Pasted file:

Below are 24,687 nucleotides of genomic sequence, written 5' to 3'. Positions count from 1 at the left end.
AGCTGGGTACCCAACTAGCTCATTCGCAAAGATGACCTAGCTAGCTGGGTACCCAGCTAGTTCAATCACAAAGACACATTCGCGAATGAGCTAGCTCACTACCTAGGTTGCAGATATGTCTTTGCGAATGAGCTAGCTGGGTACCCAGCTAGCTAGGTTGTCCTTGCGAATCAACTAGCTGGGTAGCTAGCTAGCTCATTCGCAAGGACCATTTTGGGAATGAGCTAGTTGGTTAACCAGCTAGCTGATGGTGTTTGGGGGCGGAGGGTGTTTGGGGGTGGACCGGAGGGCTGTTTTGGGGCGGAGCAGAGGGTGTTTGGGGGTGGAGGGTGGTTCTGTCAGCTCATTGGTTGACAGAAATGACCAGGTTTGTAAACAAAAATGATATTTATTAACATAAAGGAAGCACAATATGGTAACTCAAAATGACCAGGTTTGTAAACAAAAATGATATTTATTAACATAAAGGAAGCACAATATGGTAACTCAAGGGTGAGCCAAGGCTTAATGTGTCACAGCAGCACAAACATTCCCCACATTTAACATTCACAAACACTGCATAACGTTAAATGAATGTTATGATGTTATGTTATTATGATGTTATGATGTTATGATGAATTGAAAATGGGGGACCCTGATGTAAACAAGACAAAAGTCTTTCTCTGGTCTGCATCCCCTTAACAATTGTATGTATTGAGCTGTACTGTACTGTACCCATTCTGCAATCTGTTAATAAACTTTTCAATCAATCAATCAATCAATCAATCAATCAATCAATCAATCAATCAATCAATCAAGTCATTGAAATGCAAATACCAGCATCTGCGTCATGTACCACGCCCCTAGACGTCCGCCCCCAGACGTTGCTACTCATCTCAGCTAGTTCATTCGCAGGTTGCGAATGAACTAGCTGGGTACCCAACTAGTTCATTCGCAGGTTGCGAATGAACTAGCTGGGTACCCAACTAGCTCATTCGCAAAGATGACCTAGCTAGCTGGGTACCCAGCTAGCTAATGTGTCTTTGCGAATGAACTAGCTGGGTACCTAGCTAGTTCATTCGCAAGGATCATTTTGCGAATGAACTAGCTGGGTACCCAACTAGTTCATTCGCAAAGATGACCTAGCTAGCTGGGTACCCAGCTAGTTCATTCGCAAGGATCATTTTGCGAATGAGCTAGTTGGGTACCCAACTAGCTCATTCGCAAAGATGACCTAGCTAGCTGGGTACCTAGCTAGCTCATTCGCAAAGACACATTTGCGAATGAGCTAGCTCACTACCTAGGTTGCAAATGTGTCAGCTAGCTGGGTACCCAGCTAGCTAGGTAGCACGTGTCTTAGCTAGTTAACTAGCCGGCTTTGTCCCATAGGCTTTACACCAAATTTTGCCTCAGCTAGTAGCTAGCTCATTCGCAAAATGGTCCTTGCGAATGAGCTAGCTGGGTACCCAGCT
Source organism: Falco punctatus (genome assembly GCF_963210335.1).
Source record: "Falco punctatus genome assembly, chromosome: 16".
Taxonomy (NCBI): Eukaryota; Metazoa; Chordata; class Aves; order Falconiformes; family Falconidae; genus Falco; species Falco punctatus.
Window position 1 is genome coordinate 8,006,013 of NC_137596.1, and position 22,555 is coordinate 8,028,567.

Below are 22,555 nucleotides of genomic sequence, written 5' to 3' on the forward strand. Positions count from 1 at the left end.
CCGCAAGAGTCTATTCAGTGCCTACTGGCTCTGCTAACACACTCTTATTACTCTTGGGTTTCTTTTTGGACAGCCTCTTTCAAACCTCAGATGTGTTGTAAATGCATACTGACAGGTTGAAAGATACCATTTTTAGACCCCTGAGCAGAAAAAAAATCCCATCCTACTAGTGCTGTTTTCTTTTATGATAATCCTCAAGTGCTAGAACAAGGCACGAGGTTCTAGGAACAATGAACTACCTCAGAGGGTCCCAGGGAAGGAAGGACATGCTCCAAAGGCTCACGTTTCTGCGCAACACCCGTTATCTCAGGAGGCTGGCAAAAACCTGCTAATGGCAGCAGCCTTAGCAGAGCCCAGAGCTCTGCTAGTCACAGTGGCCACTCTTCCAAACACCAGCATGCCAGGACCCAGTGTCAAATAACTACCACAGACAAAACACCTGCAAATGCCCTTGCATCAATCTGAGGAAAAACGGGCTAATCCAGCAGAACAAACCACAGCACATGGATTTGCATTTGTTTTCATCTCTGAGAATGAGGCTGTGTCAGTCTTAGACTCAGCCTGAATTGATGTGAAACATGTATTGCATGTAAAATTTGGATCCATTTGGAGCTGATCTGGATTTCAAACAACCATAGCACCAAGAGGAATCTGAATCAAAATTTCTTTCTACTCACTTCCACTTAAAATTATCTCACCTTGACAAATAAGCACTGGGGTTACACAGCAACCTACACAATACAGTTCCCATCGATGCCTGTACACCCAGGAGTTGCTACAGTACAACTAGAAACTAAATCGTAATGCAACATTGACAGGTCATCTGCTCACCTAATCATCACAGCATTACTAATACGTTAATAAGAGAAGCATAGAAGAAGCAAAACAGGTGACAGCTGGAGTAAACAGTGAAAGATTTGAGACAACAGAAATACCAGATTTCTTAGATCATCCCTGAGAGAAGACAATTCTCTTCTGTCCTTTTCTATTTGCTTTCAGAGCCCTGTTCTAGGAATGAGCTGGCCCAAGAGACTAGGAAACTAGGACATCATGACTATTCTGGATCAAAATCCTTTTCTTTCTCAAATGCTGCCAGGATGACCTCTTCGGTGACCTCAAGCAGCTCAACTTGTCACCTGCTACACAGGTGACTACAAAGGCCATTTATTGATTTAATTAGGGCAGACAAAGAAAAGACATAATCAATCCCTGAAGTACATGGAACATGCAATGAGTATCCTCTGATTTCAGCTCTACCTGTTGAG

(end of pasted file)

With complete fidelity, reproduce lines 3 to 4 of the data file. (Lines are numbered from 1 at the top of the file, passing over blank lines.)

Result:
Source organism: Falco punctatus (genome assembly GCF_963210335.1).
Source record: "Falco punctatus genome assembly, chromosome: 16".